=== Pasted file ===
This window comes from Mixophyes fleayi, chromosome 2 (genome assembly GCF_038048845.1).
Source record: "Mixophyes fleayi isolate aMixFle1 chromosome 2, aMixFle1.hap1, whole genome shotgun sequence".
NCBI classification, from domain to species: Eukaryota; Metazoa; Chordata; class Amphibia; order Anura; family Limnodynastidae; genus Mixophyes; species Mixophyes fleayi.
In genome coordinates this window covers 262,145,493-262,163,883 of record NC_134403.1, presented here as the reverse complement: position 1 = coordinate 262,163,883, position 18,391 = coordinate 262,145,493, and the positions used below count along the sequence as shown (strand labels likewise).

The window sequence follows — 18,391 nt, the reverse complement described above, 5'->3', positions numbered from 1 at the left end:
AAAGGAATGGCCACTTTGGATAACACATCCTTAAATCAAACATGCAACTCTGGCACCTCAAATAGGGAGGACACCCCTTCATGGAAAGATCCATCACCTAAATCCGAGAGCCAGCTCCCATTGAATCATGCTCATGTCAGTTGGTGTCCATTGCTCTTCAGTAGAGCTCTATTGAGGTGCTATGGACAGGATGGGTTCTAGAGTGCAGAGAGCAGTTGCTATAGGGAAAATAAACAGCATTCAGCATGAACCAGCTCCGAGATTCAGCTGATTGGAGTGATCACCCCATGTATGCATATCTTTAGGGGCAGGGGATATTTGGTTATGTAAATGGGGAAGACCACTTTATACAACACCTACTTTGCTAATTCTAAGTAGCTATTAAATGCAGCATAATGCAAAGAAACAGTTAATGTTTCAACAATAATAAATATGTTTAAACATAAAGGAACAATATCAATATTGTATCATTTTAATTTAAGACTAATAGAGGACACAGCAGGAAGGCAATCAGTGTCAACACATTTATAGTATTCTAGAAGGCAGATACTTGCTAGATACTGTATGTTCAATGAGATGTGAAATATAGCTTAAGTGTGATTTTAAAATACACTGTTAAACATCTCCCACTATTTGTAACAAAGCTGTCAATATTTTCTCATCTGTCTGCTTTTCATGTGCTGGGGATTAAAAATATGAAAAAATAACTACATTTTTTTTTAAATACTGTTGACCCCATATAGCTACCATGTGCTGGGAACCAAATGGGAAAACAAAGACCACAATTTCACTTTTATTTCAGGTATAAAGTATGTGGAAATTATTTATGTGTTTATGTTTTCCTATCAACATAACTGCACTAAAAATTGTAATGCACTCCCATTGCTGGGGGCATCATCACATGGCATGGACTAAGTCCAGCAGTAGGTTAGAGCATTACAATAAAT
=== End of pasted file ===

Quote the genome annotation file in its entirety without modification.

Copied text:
This window comes from Mixophyes fleayi, chromosome 2 (genome assembly GCF_038048845.1).
Source record: "Mixophyes fleayi isolate aMixFle1 chromosome 2, aMixFle1.hap1, whole genome shotgun sequence".
NCBI classification, from domain to species: Eukaryota; Metazoa; Chordata; class Amphibia; order Anura; family Limnodynastidae; genus Mixophyes; species Mixophyes fleayi.
In genome coordinates this window covers 262,145,493-262,163,883 of record NC_134403.1, presented here as the reverse complement: position 1 = coordinate 262,163,883, position 18,391 = coordinate 262,145,493, and the positions used below count along the sequence as shown (strand labels likewise).

The window sequence follows — 18,391 nt, the reverse complement described above, 5'->3', positions numbered from 1 at the left end:
AAAGGAATGGCCACTTTGGATAACACATCCTTAAATCAAACATGCAACTCTGGCACCTCAAATAGGGAGGACACCCCTTCATGGAAAGATCCATCACCTAAATCCGAGAGCCAGCTCCCATTGAATCATGCTCATGTCAGTTGGTGTCCATTGCTCTTCAGTAGAGCTCTATTGAGGTGCTATGGACAGGATGGGTTCTAGAGTGCAGAGAGCAGTTGCTATAGGGAAAATAAACAGCATTCAGCATGAACCAGCTCCGAGATTCAGCTGATTGGAGTGATCACCCCATGTATGCATATCTTTAGGGGCAGGGGATATTTGGTTATGTAAATGGGGAAGACCACTTTATACAACACCTACTTTGCTAATTCTAAGTAGCTATTAAATGCAGCATAATGCAAAGAAACAGTTAATGTTTCAACAATAATAAATATGTTTAAACATAAAGGAACAATATCAATATTGTATCATTTTAATTTAAGACTAATAGAGGACACAGCAGGAAGGCAATCAGTGTCAACACATTTATAGTATTCTAGAAGGCAGATACTTGCTAGATACTGTATGTTCAATGAGATGTGAAATATAGCTTAAGTGTGATTTTAAAATACACTGTTAAACATCTCCCACTATTTGTAACAAAGCTGTCAATATTTTCTCATCTGTCTGCTTTTCATGTGCTGGGGATTAAAAATATGAAAAAATAACTACATTTTTTTTTAAATACTGTTGACCCCATATAGCTACCATGTGCTGGGAACCAAATGGGAAAACAAAGACCACAATTTCACTTTTATTTCAGGTATAAAGTATGTGGAAATTATTTATGTGTTTATGTTTTCCTATCAACATAACTGCACTAAAAATTGTAATGCACTCCCATTGCTGGGGGCATCATCACATGGCATGGACTAAGTCCAGCAGTAGGTTAGAGCATTACAATAAAT